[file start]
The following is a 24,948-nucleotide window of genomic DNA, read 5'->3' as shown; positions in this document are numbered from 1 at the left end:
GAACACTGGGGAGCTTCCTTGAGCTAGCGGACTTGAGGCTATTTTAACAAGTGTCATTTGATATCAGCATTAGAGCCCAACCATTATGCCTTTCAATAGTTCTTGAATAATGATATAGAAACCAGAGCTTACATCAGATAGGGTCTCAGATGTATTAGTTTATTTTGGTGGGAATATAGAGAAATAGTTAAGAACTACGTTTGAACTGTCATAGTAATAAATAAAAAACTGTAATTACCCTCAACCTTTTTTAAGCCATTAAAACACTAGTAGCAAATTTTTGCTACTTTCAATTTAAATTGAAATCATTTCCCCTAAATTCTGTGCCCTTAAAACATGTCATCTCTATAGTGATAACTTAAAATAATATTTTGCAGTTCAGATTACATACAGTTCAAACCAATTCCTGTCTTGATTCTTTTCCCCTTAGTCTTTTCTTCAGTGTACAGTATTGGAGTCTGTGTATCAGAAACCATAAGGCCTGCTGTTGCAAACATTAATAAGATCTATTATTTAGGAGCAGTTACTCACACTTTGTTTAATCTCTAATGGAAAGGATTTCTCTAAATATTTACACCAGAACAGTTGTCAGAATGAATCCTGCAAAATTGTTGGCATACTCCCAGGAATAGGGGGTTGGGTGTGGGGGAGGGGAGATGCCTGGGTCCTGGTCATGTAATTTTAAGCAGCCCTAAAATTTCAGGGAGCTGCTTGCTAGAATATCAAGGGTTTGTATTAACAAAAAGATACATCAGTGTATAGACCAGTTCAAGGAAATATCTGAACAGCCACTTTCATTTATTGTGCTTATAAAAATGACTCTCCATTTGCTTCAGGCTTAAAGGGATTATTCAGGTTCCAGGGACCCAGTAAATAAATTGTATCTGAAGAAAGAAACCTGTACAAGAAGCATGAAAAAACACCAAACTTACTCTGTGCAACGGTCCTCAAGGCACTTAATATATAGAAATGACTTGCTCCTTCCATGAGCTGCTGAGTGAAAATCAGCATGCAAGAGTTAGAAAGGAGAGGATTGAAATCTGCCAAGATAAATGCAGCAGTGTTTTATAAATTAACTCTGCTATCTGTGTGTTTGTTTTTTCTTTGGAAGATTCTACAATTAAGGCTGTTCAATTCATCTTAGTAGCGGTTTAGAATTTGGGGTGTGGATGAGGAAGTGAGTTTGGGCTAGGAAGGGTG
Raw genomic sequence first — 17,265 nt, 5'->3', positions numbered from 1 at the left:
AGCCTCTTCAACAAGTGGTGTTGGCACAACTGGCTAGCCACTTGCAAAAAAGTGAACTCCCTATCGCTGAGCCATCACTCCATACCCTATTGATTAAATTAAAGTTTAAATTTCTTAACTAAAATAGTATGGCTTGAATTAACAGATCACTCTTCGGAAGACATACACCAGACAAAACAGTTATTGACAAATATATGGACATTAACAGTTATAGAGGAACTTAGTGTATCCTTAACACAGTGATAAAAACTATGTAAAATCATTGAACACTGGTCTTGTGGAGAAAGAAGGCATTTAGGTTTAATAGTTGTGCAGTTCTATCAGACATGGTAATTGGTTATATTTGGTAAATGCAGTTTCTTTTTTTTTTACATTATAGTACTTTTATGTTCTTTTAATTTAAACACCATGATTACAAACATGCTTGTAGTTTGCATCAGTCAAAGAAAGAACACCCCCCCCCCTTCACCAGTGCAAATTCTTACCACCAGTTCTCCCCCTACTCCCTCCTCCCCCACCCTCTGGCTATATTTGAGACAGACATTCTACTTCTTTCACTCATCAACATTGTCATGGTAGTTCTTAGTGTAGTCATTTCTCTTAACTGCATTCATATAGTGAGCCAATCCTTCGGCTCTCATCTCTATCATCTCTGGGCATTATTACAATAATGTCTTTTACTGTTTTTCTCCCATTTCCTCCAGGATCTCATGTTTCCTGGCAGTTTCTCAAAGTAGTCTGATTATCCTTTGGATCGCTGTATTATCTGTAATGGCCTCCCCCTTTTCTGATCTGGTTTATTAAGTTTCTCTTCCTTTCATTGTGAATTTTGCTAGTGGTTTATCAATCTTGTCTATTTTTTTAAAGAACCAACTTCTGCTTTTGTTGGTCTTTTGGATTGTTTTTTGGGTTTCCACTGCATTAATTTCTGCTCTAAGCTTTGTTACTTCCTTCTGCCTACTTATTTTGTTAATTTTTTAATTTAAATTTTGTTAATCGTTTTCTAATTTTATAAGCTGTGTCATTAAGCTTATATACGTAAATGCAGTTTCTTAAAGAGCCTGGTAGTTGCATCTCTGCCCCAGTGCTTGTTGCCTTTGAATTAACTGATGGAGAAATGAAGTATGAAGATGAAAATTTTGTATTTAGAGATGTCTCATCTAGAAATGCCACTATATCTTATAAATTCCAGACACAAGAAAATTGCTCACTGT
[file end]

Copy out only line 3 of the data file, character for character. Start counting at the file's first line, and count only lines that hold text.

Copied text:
Raw genomic sequence first — 17,265 nt, 5'->3', positions numbered from 1 at the left: